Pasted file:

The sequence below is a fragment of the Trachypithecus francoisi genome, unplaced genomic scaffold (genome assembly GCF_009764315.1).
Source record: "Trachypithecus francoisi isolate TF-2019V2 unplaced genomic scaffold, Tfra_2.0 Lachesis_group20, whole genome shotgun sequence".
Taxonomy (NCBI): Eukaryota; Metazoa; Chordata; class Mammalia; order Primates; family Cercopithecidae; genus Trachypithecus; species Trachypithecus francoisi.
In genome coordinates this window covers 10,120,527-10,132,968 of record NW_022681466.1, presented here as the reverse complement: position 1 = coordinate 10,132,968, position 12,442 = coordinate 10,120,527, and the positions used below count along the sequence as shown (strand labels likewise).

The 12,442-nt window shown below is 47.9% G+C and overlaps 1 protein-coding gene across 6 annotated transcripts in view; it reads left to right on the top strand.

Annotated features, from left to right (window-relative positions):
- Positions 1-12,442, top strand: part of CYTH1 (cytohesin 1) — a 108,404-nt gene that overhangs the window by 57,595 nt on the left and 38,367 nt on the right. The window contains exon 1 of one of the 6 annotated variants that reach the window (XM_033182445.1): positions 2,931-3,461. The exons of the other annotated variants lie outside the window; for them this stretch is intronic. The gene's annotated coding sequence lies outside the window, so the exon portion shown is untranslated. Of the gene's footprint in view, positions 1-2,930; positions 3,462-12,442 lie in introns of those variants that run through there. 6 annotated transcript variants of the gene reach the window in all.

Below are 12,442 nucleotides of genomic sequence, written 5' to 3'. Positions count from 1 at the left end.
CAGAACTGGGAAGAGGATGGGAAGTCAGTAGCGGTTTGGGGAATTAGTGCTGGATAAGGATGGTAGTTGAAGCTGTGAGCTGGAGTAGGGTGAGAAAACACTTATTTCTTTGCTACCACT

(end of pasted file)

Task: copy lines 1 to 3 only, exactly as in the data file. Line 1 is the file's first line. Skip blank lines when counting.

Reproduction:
The sequence below is a fragment of the Trachypithecus francoisi genome, unplaced genomic scaffold (genome assembly GCF_009764315.1).
Source record: "Trachypithecus francoisi isolate TF-2019V2 unplaced genomic scaffold, Tfra_2.0 Lachesis_group20, whole genome shotgun sequence".
Taxonomy (NCBI): Eukaryota; Metazoa; Chordata; class Mammalia; order Primates; family Cercopithecidae; genus Trachypithecus; species Trachypithecus francoisi.